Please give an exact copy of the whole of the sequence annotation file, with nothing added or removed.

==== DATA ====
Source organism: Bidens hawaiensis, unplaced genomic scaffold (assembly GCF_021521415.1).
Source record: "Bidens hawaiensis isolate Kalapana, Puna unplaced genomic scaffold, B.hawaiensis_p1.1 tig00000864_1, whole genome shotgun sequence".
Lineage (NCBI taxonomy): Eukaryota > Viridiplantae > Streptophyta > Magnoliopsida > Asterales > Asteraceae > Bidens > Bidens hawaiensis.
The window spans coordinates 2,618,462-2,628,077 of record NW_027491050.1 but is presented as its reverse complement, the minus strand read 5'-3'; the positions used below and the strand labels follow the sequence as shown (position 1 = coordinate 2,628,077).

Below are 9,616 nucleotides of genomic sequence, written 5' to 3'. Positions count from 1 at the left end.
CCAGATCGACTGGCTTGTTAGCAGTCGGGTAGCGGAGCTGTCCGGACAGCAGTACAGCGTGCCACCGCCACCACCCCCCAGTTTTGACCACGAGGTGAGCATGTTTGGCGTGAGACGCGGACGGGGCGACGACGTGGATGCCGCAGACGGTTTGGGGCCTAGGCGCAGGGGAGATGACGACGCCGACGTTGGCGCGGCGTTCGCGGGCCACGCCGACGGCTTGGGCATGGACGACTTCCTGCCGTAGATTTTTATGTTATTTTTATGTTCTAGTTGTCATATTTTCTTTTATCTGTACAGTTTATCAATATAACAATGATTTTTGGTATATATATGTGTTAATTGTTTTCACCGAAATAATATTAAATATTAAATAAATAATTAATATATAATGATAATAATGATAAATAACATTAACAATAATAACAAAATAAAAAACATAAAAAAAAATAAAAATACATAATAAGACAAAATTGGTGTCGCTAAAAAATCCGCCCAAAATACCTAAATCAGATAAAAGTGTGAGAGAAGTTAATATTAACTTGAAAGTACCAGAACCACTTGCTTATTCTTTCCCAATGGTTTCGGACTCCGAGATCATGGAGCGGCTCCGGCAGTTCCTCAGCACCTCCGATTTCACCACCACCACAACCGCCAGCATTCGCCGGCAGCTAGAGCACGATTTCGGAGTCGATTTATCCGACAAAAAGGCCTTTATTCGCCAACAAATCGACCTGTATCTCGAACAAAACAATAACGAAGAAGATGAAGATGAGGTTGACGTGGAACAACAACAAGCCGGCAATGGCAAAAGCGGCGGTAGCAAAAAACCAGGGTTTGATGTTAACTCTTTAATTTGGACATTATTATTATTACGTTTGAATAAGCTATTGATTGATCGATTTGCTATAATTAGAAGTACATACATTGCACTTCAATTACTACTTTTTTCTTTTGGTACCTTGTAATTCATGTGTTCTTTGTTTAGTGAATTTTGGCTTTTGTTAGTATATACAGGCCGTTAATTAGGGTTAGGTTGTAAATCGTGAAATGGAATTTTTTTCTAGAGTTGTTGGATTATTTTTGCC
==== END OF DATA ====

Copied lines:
Source organism: Bidens hawaiensis, unplaced genomic scaffold (assembly GCF_021521415.1).
Source record: "Bidens hawaiensis isolate Kalapana, Puna unplaced genomic scaffold, B.hawaiensis_p1.1 tig00000864_1, whole genome shotgun sequence".
Lineage (NCBI taxonomy): Eukaryota > Viridiplantae > Streptophyta > Magnoliopsida > Asterales > Asteraceae > Bidens > Bidens hawaiensis.
The window spans coordinates 2,618,462-2,628,077 of record NW_027491050.1 but is presented as its reverse complement, the minus strand read 5'-3'; the positions used below and the strand labels follow the sequence as shown (position 1 = coordinate 2,628,077).

Below are 9,616 nucleotides of genomic sequence, written 5' to 3'. Positions count from 1 at the left end.
CCAGATCGACTGGCTTGTTAGCAGTCGGGTAGCGGAGCTGTCCGGACAGCAGTACAGCGTGCCACCGCCACCACCCCCCAGTTTTGACCACGAGGTGAGCATGTTTGGCGTGAGACGCGGACGGGGCGACGACGTGGATGCCGCAGACGGTTTGGGGCCTAGGCGCAGGGGAGATGACGACGCCGACGTTGGCGCGGCGTTCGCGGGCCACGCCGACGGCTTGGGCATGGACGACTTCCTGCCGTAGATTTTTATGTTATTTTTATGTTCTAGTTGTCATATTTTCTTTTATCTGTACAGTTTATCAATATAACAATGATTTTTGGTATATATATGTGTTAATTGTTTTCACCGAAATAATATTAAATATTAAATAAATAATTAATATATAATGATAATAATGATAAATAACATTAACAATAATAACAAAATAAAAAACATAAAAAAAAATAAAAATACATAATAAGACAAAATTGGTGTCGCTAAAAAATCCGCCCAAAATACCTAAATCAGATAAAAGTGTGAGAGAAGTTAATATTAACTTGAAAGTACCAGAACCACTTGCTTATTCTTTCCCAATGGTTTCGGACTCCGAGATCATGGAGCGGCTCCGGCAGTTCCTCAGCACCTCCGATTTCACCACCACCACAACCGCCAGCATTCGCCGGCAGCTAGAGCACGATTTCGGAGTCGATTTATCCGACAAAAAGGCCTTTATTCGCCAACAAATCGACCTGTATCTCGAACAAAACAATAACGAAGAAGATGAAGATGAGGTTGACGTGGAACAACAACAAGCCGGCAATGGCAAAAGCGGCGGTAGCAAAAAACCAGGGTTTGATGTTAACTCTTTAATTTGGACATTATTATTATTACGTTTGAATAAGCTATTGATTGATCGATTTGCTATAATTAGAAGTACATACATTGCACTTCAATTACTACTTTTTTCTTTTGGTACCTTGTAATTCATGTGTTCTTTGTTTAGTGAATTTTGGCTTTTGTTAGTATATACAGGCCGTTAATTAGGGTTAGGTTGTAAATCGTGAAATGGAATTTTTTTCTAGAGTTGTTGGATTATTTTTGCC